The History of Advertising Trust reminds us why we should protect the past to improve the future of our industry.
The advertising industry’s obsession with the future is inevitable. The new is exciting, cool and interesting – everything advertisers want to be – and if they’re going to be communicating in a relevant way, agencies need to be on the cutting edge of culture. But this obsession is also a dangerous one. It results in acute amnesia. The past is quickly disregarded in favour of the next big thing and lessons are often left unlearned in the wake.
The History of Advertising Trust (HAT) has been fighting to restore balance to the industry since 1976, reminding them that a look in the rear view mirror every so often can be a valuable thing. They also handily provide them with a big mirror to do so.
HAT’s job is to protect and represent the heritage of advertising, to preserve the story of its development and the best work through the ages. Their archive of millions of relics from the advertising world is fascinating and ever growing, stored in temperature-controlled, low-acidity conditions at their facility in Norfolk. It’s a potentially a rich source of inspiration for new generations and a fascinating treasure trove to dig through.
There’s a lot more than just ads at HAT’s archive. Their collection also encompasses the context in which they were created, including such fascinating artefacts as the notepads and sketches that went into their creation, telling the stories from behind the scenes. There are even contracts for famous talents and correspondence between clients and agencies, fleshing out the history of the social dynamics of the industry.
“Although formats change the ideas are what really matter,” asserts Chloe Veale, Director of the Trust. And while HAT’s collection is vast and exciting, she and her team are always keen to grow it and fill in the gaps in the communications tapestry.
Their facility is full of gadgetry and gizmos for converting old formats into stuff that can be digitally archived and backed up, but it’s painstaking work putting old 35mm film and transparencies onto hard drives as it often has to be done in real time.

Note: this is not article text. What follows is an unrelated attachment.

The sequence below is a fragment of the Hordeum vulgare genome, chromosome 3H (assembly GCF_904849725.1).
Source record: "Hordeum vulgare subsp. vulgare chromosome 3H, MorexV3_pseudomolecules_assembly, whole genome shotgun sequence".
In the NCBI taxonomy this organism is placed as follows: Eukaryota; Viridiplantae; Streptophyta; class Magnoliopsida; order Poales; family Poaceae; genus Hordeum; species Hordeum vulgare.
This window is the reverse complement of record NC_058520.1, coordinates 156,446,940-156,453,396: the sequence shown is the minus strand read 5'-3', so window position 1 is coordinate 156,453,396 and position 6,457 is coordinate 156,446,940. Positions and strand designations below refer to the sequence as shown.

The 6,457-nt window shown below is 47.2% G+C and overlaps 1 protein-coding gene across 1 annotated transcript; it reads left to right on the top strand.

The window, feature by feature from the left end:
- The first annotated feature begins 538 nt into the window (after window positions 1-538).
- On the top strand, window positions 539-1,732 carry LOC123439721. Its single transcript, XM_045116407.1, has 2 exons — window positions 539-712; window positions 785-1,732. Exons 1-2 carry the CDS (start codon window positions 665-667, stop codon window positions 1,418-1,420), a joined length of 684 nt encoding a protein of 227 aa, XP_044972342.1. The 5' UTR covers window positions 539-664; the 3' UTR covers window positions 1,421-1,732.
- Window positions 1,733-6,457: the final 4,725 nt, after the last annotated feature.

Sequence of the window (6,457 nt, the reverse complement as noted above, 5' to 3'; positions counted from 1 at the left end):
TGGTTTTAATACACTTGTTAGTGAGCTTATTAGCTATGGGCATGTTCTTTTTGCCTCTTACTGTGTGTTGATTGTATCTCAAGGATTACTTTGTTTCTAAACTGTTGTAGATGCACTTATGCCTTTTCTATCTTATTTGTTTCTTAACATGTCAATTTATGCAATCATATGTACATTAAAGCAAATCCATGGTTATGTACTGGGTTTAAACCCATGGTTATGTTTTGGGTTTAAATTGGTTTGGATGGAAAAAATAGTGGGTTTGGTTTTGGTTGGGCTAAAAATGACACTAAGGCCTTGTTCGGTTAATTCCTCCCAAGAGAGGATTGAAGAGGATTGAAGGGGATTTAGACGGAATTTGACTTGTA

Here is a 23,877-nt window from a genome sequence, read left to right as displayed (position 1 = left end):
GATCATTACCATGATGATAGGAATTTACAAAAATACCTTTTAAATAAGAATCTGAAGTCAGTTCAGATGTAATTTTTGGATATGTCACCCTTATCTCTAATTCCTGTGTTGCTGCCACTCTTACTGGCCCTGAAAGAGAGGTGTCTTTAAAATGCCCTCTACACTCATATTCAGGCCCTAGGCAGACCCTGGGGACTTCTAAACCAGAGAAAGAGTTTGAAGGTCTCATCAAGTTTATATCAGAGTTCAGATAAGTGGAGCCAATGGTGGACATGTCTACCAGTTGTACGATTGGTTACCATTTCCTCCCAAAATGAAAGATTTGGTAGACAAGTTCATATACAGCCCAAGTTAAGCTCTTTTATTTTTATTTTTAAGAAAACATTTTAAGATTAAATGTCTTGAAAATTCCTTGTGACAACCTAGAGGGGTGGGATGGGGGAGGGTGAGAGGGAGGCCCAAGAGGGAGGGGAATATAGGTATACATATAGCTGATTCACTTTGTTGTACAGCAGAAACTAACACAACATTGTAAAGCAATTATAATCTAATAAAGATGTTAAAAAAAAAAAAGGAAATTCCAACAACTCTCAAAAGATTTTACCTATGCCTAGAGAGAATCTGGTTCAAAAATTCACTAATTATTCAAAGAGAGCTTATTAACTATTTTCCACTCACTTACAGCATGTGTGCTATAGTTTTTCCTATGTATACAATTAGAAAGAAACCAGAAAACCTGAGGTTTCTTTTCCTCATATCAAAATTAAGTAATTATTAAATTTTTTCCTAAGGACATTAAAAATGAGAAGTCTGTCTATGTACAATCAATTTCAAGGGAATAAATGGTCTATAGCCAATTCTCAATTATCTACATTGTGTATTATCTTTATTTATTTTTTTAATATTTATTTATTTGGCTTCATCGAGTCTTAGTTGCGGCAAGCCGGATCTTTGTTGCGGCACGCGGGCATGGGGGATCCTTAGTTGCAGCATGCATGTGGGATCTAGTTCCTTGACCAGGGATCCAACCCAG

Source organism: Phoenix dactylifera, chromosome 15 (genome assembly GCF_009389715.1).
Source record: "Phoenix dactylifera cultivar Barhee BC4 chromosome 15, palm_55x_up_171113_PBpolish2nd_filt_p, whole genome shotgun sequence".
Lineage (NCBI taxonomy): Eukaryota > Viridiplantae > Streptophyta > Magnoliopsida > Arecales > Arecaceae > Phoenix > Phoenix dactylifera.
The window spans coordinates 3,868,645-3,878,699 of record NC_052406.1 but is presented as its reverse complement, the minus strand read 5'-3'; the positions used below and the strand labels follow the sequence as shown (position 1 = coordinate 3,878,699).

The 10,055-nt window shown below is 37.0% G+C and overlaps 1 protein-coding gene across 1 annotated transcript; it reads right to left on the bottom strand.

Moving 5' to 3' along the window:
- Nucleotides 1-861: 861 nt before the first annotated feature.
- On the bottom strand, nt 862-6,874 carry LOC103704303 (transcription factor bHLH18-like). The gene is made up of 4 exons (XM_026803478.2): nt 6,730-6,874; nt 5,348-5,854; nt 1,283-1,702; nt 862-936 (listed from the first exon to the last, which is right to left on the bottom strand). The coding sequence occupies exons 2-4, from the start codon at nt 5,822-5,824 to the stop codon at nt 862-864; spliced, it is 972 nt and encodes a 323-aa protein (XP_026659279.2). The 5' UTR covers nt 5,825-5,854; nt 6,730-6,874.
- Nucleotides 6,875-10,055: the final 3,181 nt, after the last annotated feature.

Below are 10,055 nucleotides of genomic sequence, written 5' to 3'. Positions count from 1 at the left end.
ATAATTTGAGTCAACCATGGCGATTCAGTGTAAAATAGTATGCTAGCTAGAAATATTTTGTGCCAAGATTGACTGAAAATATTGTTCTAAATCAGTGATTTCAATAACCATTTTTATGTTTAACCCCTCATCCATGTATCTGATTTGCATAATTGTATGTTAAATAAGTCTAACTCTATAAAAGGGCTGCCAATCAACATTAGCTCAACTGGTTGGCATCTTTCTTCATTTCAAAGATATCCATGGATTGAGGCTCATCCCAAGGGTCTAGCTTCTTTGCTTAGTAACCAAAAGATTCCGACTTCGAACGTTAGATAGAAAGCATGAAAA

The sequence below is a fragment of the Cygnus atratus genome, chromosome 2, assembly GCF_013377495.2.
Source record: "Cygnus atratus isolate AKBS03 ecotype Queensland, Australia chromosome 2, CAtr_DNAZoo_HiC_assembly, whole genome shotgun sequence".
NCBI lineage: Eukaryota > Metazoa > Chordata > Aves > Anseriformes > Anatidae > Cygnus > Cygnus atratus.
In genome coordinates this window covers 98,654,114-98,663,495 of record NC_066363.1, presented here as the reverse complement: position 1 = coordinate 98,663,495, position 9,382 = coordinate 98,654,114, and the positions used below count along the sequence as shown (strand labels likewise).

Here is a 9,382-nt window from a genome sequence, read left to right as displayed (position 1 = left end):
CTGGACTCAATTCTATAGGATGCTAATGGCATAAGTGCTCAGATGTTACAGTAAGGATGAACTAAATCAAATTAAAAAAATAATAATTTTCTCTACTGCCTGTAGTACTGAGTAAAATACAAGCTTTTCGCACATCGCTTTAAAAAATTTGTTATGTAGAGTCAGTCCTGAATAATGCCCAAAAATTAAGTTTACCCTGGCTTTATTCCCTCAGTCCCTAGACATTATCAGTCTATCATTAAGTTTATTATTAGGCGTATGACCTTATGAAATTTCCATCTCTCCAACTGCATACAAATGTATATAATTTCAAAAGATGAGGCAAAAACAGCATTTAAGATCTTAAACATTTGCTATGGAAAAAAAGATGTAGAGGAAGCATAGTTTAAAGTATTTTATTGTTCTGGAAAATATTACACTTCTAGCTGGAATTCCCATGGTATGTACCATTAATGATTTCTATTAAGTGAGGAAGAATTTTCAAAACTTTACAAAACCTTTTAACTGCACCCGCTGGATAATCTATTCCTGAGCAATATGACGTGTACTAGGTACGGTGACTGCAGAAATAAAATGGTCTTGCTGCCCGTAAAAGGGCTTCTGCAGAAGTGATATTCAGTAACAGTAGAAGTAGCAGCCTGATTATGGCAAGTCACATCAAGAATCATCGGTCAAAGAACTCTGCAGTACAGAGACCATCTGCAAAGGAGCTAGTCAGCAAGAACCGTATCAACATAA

The end goal of all this is to reduce the impact of that geographical barrier between the metro-centric British advertising industry and HAT’s base of operations in Norfolk by cataloguing everything online in a digital format. That’s a huge job, especially for a charity with limited access to funding, but it’s one they’re handling at a steady pace with the support of the idustry.
Channelling their efforts into this digitization and opening the doors of its archive wider to the industry is testament to the fact that HAT is no dusty repository where ads go to be catalogued and forgotten; it’s an active, participatory part of an industry that desperately needs to learn from its past in order to produce the best work.
They’ve built their archives by gathering material from a plethora of sources and as lovers of history they relish this. “We rescue material,” says Chloe, “but we’d prefer a working relationship. The hardest thing is to make sure we’re getting the fresh stuff that’s being produced today. We’ve got to keep feeding the archive with stuff that’s current.”